The 28th marks both my golden birthday and my 10th escape-versary. I’ve felt the amount of introspection and existential questioning I feel like most people reserve for their 30th, but this year feels more significant somehow.
Ten years feels both like an eternity and also yesterday. I’ve spent a lot of time talking about where I came from and how I escaped. I haven’t really talked about what spurs me forward – all those things I told myself I’d never forget as a child.
The other day I was taking stock of where I am now, the choices I made to get here, and how they line up with the promises I made to myself when I was young and powerless:
When I was about 12, burnt out by losing myself to yet another pregnancy and overwhelmed by everything it meant to be the oldest daughter in a large family, I promised myself I wouldn’t forget what that felt like.
I promised myself that I would never inflict that feeling on other children and I’d stop it from happening if I could.
In 2013 I helped found the Coalition for Responsible Home Education to raise awareness about educational neglect and abuse in homeschooling environments and create protections for homeschooled students. We’re making progress.
When I was 17 I promised myself I would never birth kids, and that I would somehow become sterile before age 30. Last July, almost exactly a decade later I did that.
After I worked through the trauma of being told as a toddler, adolescent, and teenager that expressing anything but joy was wrong, I promised myself that I would stop hiding from my feelings and accept all of myself.
In 2013, I came out (publicly) as bi, nonbinary, and agnostic which was only the start of this journey. In 2016 I started seeing an actual therapist and started HRT. I’ve written and continue to write extensively (mostly on social media) about the battles in my brain because of this promise.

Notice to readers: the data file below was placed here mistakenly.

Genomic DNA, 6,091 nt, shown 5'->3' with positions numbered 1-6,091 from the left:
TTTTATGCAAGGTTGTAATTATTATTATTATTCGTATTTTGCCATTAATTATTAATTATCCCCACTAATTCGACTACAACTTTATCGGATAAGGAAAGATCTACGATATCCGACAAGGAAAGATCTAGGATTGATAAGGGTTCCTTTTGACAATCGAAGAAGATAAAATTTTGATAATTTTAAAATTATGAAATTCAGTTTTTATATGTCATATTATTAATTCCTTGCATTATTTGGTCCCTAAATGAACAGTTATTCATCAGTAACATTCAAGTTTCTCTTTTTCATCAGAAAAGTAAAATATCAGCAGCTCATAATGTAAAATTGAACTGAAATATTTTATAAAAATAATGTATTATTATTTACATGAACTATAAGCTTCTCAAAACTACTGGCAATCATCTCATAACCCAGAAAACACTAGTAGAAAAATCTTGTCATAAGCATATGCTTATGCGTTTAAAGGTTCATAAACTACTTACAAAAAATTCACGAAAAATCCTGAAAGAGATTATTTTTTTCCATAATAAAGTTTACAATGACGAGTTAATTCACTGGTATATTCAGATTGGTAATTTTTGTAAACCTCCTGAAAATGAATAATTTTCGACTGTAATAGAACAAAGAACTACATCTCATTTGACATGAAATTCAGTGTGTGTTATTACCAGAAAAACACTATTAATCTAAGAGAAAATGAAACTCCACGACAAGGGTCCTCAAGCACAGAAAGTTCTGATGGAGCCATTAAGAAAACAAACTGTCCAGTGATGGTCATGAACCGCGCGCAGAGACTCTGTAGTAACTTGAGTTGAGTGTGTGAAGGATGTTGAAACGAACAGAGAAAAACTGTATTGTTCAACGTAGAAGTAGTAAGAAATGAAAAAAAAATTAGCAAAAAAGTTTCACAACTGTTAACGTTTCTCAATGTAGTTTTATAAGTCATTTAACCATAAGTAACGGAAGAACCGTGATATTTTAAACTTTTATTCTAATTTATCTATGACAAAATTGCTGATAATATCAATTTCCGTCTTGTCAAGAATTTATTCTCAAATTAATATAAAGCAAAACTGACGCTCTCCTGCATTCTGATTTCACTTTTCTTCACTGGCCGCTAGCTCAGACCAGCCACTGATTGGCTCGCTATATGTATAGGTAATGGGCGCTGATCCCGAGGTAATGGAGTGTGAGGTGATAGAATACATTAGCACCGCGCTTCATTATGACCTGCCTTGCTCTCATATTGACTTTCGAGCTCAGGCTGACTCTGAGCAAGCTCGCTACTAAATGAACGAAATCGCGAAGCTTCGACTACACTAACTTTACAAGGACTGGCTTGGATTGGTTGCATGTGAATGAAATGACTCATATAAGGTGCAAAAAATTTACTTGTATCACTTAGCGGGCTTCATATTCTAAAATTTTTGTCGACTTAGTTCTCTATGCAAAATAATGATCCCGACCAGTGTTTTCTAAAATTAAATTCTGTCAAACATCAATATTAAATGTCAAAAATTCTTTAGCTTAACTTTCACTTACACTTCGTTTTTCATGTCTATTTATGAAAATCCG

I don’t remember when, but I remember getting fed up with people I was surrounded by being resistant to personal change and growth. I promised myself I would always evolve and not become stagnant as I age.
I’ve torn my world down and rebuilt it from the ground up more times than I can count. I’ve gone from sheltered homeschooled girl who got married immediately after leaving home, to….a divorced, polyamorous, transmasc enby with…actual confidence. In 10 years.
When I was 17 and my parents pulled my college application out from under me, I promised myself I would at least try school someday.
In 2015 I stuck my toes in the water with Seattle’s ABE program, and in 2017 I enrolled full-time at Laney College. Now I’m just-shy-of-full-time in the Labor Studies program, creating institutional queer-supportive infrastructure, running for student senate, and working as a (paid) Student Organizer.
I don’t believe there’s a point at which I will be completely and fully healed from my childhood trauma. But 10 years of distance has brought a lot of growth in more ways than I thought possible. Life is really hard sometimes, but right now I’m appreciating exactly how far I’ve come.
I take it for granted that I have done a 180 in every way imaginable from the world I come from. I forget that’s not an experience many people have the impetus to go through. I see how far I have yet still to go, I see how much more I have to learn, and how many ways I could be better, and I know I’m not there yet.
ETA: if you want to celebrate this milestone with me, you can help me meet my $1k/mo goal on patreon http://patreon.com/kiery, send a present http://a.co/7w9xQgD, or buy me a drink https://cash.me/$kieryn!
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